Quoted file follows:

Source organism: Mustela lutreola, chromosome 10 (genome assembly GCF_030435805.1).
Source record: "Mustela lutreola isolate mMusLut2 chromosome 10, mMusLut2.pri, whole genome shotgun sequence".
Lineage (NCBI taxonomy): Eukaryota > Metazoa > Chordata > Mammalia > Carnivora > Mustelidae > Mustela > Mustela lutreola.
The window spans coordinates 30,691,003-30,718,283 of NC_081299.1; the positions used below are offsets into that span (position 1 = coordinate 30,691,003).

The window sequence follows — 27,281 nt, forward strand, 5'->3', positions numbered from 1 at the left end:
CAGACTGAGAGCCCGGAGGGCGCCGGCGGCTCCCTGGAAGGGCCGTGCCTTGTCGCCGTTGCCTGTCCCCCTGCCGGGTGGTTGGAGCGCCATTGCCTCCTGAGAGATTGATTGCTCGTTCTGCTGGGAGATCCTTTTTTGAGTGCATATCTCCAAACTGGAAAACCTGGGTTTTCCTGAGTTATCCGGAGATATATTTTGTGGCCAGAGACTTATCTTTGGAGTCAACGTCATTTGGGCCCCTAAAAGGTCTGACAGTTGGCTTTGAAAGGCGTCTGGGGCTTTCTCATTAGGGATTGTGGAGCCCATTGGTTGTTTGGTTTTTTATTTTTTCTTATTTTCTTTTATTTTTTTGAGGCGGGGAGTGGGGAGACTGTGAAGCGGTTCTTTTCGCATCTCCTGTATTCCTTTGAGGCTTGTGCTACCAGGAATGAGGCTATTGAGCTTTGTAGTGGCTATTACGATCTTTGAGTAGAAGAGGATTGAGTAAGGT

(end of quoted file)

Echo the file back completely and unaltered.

Source organism: Mustela lutreola, chromosome 10 (genome assembly GCF_030435805.1).
Source record: "Mustela lutreola isolate mMusLut2 chromosome 10, mMusLut2.pri, whole genome shotgun sequence".
Lineage (NCBI taxonomy): Eukaryota > Metazoa > Chordata > Mammalia > Carnivora > Mustelidae > Mustela > Mustela lutreola.
The window spans coordinates 30,691,003-30,718,283 of NC_081299.1; the positions used below are offsets into that span (position 1 = coordinate 30,691,003).

The window sequence follows — 27,281 nt, forward strand, 5'->3', positions numbered from 1 at the left end:
CAGACTGAGAGCCCGGAGGGCGCCGGCGGCTCCCTGGAAGGGCCGTGCCTTGTCGCCGTTGCCTGTCCCCCTGCCGGGTGGTTGGAGCGCCATTGCCTCCTGAGAGATTGATTGCTCGTTCTGCTGGGAGATCCTTTTTTGAGTGCATATCTCCAAACTGGAAAACCTGGGTTTTCCTGAGTTATCCGGAGATATATTTTGTGGCCAGAGACTTATCTTTGGAGTCAACGTCATTTGGGCCCCTAAAAGGTCTGACAGTTGGCTTTGAAAGGCGTCTGGGGCTTTCTCATTAGGGATTGTGGAGCCCATTGGTTGTTTGGTTTTTTATTTTTTCTTATTTTCTTTTATTTTTTTGAGGCGGGGAGTGGGGAGACTGTGAAGCGGTTCTTTTCGCATCTCCTGTATTCCTTTGAGGCTTGTGCTACCAGGAATGAGGCTATTGAGCTTTGTAGTGGCTATTACGATCTTTGAGTAGAAGAGGATTGAGTAAGGT